These principals manage elementary schools by upholding policies and rules, designing safety procedures, and providing input on curricula. Principals may also oversee budgets and make hiring decisions.

Average Annual Salary: $95,310

Sources: The Bureau of Labor Statistics

Additional Certifications for Elementary Education

Students earning a master's in elementary education online gain skills and knowledge for careers inside and outside of classrooms. Certain professions require additional credentials, which may involve the completion of experience and standardized tests. Graduates can also pursue licenses and certifications to increase employment opportunities.

Teaching Certification

K-12 teaching positions at public schools require teaching certification. Requirements for this credential vary by state, but usually include a student teaching experience and a bachelor's in education. Some master's programs prepare learners for initial certification. Candidates may also need to pass a state certification exam.

Child Development Associate Credential

This credential is ideal for professionals who teach children younger than six years old. The credential demonstrates expertise in pre-kindergarten and kindergarten education. Requirements include 120 hours of related education and 480 experience hours. Candidates must submit a professional portfolio and can earn this credential for various settings, including preschools and family childcare centers. The credential may also include bilingual specialization.

Reading Specialist Certification

Aspiring reading specialists and individuals who plan to help elementary students become literate should consider a certification or add-on credential in the field. Each state sets unique standards for this credential. Common requirements include a teaching certification, a related master's degree, and supervised experience.

Professional Organizations and Resources for Elementary Education Students

Members of professional organizations can attend events, seminars, and conferences for continuing education and networking. Many of these groups provide career resources, publications, and funding opportunities. Additionally, professional organizations may offer training experiences that fulfill continuing education requirements for certifications.

  • Association of American Educators This association provides a blog with educational tips and awards classroom grants for full-time teachers. Members qualify for liability insurance and can receive the group's newsletter, Education Matters.
  • Council for Exceptional Children CEC provides professional development webinars and events, along with publications such as e-books, journals, and the CECatalog. The group delivers special education resources and maintains a job board.
  • Education.com This website features worksheets, games, lesson plans, videos, and activities for children from preschool through fifth grade. Teachers can explore resources by grade level, subject, or topic.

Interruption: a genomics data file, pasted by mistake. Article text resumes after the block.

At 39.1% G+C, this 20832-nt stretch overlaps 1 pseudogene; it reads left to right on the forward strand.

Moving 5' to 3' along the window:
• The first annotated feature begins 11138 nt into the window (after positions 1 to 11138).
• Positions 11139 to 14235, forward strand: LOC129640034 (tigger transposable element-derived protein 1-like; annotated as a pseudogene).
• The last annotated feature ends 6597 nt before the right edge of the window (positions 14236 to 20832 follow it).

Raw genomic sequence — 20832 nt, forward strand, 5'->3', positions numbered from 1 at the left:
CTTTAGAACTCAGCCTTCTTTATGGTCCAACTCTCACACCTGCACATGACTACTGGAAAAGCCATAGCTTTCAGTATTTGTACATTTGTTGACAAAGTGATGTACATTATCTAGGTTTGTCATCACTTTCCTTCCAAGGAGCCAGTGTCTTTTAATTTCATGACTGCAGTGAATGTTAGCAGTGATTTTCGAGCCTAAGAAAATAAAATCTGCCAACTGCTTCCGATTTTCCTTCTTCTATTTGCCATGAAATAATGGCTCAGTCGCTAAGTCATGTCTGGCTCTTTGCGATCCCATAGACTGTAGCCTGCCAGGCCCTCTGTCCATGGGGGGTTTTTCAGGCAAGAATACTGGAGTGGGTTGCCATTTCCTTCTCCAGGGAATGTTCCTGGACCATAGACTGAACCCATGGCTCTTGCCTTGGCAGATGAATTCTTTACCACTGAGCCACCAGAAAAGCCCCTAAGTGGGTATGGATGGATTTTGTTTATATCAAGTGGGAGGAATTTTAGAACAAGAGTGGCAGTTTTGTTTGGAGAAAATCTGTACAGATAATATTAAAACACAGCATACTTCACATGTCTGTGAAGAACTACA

• International Dyslexia Association IDA delivers events and workshops that address dyslexia, including free webinars and a yearly conference. The group connects site viewers to the Center for Effective Reading Instruction for certifications.
  • Library of Congress The Library of Congress offers teaching resources and lesson plans on various subjects, including science, history, literature, and politics. The website includes a blog that explores educational topics, such as the use of primary sources for teaching.
  • National Association for the Education of Young Children NAEYC delivers field resources such as books, periodicals, and a blog. The group provides professional development training options and hosts a yearly conference. Members benefit from virtual courses and free or discounted NAEYC products.
  • National Association of Elementary School Principals This association provides learning opportunities for principals. Members can attend the Pre-K-8 Principals Conference and view webinars. Members can also explore jobs through the career center and read the association's publications, such as Principal and Communicator.
  • National Education Association Teachers can browse resources on lesson plans and classroom structure through NEA's website. Professionals can participate in group events and programs, such as the National Leadership Summit and Read Across America.
  • Scholastic Scholastic provides teaching resources such as lesson plans, student activities, classroom discussion tips, and a blog on educational topics. Teachers can browse books for classrooms by grade level.
  • U.S. Department of Education This department provides resources on classroom management and academic subjects, including literacy, social sciences, and history. The department also provides a newsletter, The Teacher's Edition, and supports the Teach to Lead initiative.